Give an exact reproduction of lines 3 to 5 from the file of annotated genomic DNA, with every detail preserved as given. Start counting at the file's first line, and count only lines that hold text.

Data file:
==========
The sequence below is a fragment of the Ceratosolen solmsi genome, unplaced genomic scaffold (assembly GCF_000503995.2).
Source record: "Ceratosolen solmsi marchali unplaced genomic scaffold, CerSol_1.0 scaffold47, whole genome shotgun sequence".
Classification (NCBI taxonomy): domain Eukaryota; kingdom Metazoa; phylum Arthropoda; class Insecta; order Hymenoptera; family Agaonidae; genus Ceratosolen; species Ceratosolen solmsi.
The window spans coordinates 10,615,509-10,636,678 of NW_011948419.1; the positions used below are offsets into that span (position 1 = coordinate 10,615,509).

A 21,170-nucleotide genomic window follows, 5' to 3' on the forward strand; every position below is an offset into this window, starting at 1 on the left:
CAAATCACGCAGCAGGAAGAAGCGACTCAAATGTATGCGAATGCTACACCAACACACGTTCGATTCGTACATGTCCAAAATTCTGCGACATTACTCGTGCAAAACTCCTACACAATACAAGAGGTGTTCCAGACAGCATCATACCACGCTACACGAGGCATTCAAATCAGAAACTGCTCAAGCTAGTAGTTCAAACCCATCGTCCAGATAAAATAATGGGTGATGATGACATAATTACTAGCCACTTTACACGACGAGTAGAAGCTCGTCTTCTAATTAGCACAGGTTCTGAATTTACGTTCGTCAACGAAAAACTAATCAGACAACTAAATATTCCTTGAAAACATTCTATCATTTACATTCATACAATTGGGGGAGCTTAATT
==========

Classification (NCBI taxonomy): domain Eukaryota; kingdom Metazoa; phylum Arthropoda; class Insecta; order Hymenoptera; family Agaonidae; genus Ceratosolen; species Ceratosolen solmsi.
The window spans coordinates 10,615,509-10,636,678 of NW_011948419.1; the positions used below are offsets into that span (position 1 = coordinate 10,615,509).

A 21,170-nucleotide genomic window follows, 5' to 3' on the forward strand; every position below is an offset into this window, starting at 1 on the left: